Olson on Selling: The Story is Very Important

Posted on July 29, 2007

I was lucky enough to be able to attend the 2007 BlogHer conference this weekend in Chicago. At the event I was able to put a lot of faces to names since a lot of loyal FeedBurner users and evangelists were among the speakers and attendees. Talking to people like Elise Bauer of Simply Recipes is always a great way to clarify my thinking about the product and what publishers want out of it. It also helps me to see what we should be looking to do in the future.

Anyhow, since I spent much of my time chatting at the Google/FeedBurner booth and in the hallways I didn’t get a chance to see many sessions. In fact, I only sat in on one but it was a very good one to sit in on.

The topic of the panel I sat in on was crafting and how blogs and the internet effect it. There were a lot of great folks on the panel including Amy Sedaris. For those unfamiliar with Amy, she’s a riot. I had seen her on Letterman a couple times so I knew the panel was going to be entertaining. However, what I didn’t know was that one of my past thoughts on this blog would be brought up.

I have been thinking about a store on the web for microfinance goods for a while. I first wrote about the idea in a post titled “Opening Markets for Microfinance Goods” where I talked about the idea as a simple online store. As the idea evolved in my mind though I began to find that a simple online store wouldn’t do it. Why? Because in a typical online store with many products the story of each product can’t be fully told.

For the microfinance goods store I figured that the story of each item needed to be told in a compelling way to make the idea work because people wanted to buy more than just an item, they also wanted a story and would perhaps even pay a premium for it.

This is why a lot of the fair trade stores on the internet haven’t made a huge splash. With too many products “on the shelf” the story of each product simply can’t be told in a compelling way so consumers will simply get the cheaper alternative in their local store.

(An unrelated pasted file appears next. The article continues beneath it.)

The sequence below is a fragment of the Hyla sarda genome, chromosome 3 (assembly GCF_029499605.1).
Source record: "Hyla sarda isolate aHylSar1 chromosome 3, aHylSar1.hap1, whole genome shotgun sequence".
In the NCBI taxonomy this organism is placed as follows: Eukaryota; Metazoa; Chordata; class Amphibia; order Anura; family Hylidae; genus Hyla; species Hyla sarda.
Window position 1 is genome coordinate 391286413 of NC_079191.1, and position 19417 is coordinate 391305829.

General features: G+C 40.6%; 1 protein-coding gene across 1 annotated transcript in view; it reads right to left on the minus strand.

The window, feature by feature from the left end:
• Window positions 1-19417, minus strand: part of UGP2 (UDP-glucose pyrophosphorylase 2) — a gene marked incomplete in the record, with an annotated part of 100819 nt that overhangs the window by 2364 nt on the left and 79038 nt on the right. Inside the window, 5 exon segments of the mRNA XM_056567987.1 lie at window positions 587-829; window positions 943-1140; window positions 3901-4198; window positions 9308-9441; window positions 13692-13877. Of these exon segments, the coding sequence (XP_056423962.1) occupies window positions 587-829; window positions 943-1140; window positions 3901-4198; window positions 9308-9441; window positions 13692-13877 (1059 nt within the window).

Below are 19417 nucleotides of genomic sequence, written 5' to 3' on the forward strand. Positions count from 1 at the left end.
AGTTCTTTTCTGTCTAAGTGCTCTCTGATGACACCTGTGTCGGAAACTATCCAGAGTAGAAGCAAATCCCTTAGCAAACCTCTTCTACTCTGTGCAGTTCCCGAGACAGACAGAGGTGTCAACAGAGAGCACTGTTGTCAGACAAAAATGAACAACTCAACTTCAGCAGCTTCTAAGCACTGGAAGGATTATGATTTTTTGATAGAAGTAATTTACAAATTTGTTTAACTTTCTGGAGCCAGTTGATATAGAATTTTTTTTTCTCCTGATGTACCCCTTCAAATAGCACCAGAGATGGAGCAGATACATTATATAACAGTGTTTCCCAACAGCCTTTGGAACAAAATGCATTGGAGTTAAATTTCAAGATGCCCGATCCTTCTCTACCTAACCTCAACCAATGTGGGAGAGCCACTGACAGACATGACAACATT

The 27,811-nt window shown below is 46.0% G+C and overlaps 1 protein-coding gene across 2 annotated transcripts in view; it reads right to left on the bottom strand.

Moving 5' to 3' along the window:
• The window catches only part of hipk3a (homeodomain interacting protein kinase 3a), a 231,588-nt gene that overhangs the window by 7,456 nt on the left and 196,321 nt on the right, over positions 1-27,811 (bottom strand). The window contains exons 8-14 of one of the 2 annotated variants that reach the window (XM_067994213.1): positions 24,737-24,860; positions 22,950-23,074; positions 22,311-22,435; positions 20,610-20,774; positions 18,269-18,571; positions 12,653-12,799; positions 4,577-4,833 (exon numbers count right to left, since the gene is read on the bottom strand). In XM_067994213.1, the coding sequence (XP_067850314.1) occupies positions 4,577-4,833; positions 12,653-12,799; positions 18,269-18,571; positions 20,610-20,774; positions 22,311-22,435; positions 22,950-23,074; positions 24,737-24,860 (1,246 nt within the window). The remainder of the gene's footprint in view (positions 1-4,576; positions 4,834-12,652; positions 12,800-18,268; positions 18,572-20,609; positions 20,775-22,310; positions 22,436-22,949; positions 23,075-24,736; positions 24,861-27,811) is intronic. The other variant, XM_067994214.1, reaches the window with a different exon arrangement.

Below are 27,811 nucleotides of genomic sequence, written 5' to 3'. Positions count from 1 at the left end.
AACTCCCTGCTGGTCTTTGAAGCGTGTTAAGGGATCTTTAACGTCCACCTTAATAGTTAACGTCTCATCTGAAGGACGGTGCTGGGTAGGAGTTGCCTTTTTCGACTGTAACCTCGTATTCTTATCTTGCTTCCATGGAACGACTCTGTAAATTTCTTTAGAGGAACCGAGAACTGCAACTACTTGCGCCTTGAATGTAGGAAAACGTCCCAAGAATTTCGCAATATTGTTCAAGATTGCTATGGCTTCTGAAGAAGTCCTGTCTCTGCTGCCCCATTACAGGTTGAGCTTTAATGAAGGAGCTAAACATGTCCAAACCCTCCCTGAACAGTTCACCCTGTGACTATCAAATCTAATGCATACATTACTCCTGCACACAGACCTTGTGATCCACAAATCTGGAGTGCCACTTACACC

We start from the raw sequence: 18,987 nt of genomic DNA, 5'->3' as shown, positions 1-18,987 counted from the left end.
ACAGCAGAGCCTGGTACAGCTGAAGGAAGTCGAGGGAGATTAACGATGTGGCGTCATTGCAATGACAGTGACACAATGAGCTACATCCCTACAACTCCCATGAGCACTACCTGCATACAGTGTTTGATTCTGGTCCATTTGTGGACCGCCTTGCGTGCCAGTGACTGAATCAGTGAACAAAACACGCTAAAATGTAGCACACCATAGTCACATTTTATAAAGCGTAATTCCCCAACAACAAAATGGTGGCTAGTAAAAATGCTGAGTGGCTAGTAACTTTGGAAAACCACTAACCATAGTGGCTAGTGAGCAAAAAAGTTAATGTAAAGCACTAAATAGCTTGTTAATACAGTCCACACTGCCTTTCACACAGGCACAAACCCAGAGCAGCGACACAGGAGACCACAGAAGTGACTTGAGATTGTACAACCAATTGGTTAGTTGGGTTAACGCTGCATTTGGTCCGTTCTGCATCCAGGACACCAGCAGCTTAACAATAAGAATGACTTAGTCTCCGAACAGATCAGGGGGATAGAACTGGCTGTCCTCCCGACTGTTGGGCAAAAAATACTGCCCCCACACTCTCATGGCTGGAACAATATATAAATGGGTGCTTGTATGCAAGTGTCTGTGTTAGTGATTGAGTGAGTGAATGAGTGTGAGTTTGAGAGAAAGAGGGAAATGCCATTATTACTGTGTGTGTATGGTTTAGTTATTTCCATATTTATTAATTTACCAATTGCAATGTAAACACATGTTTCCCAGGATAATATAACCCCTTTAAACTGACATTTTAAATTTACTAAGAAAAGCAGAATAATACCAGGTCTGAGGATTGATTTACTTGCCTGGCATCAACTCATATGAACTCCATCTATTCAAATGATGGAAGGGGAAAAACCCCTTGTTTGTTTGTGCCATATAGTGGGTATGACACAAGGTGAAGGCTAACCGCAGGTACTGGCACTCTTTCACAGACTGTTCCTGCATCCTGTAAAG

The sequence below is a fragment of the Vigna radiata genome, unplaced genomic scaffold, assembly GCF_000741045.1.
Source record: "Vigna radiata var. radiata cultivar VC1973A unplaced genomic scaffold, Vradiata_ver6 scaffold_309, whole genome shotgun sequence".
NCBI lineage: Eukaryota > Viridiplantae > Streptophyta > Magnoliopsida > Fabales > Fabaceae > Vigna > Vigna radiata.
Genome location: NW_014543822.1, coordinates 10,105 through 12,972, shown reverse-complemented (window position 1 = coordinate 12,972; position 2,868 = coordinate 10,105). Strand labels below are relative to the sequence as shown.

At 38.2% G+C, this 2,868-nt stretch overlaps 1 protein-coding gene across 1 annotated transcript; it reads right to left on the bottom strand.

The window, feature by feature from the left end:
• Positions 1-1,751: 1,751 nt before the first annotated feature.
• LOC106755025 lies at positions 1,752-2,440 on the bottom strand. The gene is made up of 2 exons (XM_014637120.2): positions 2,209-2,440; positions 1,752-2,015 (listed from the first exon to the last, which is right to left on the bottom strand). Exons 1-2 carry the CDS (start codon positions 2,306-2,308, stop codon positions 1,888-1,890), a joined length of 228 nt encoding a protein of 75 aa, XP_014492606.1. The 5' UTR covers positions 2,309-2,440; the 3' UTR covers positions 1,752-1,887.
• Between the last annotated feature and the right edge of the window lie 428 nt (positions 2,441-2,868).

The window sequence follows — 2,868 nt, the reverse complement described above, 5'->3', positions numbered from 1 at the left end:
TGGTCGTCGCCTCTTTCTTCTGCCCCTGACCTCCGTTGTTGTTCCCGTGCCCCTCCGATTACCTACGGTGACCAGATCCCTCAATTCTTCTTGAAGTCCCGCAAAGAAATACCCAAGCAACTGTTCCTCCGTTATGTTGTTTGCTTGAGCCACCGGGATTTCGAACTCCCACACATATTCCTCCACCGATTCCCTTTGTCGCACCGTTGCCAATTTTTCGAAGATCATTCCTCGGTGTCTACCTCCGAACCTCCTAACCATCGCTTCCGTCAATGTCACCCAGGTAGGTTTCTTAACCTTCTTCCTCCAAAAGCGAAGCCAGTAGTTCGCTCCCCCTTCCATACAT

Woot.com then became an inspiration to me. The way they have set things up is exactly the way in which a store devoted to microfinance goods, goods with a very rich story, would thrive.

Tell the story well and items will sell.

This same theme appeared in the middle of the crafting panel at BlogHer. When pricing and selling came up one of the panelists mentioned that telling the story of how she makes each item in a detailed and compelling way not only lets her sell her items quickly but also allows her to command higher prices for them then she would have been able to otherwise.

The other panelists then began to chime is stating that they have seen the same thing happen with their crafts. Wow, I thought, so this theory really does produce compelling results. With woot.com and these crafting ladies backing things up I then turned my attention onto some of the more compelling companies to come out of the Web 2.0 space and I found that they too were telling compelling stories.

Take FeedBurner for example since I am intimately familiar with how things were done there. We always had great content on the site and witty banter that made the company feel more like a person. Not only that but we, along with other companies in the space, used our blogs as a communication platform to both tell the story of FeedBuner and engage with our users. While this is slightly different than telling the story of a specific item and then selling it I believe it still follows the same framework.

Bottom line: People love stories and are willing to be more loyal to a company or pay more for a product (or even simply buy the product in the first place) if they understand the story and feel they are an intimate part of it.

In fact, I notice myself following that behavior as well. Although I do think Cervelo bikes are superior to other bikes I do love the fact that they tie in a good story to the bike about how they are obsessive about their engineering and work on every little piece of the bike to make it better. That story alone has drawn me to Cervelo. (However, their bikes are still a bit pricey for me but maybe they’ll throw me a bone for the free publicity.)

Next up in the Olson on Selling series: Support is King

Subscribe


Enter your email address:

Delivered by FeedBurner

Search this Site

Lijit Search


Leave a Comment

If you would like to make a comment, please fill out the form below.

Name (required)

Email (required)

Website

Comments

1 Comment so far
  1. Elise Bauer July 30, 2007 10:19 pm

    Hi Eric,

    So great to finally meet you in person at BlogHer! That was an entertaining panel, wasn’t it? Amy Sedaris is a riot. I liked the idea about the story helping to sell the product too. I like to buy crafted goods. When I look at them I think of the people and hands that made them. I have several hand-knotted rugs from Turkey, where the symbol of the village they were made is woven into the rug, and I have the photos of the women who did the weaving. These rugs can take months to make. Knowing that, and knowing just a little about who made them makes the rugs special. Simply Recipes has little stories too. Not long, but enough to let our readers know the hands and eyes that bring them the recipes and the photos. It’s not just the information, or the product. It’s the care and love that bring them to you. Anyway, great to meet you. Please say hi to the FB team for me.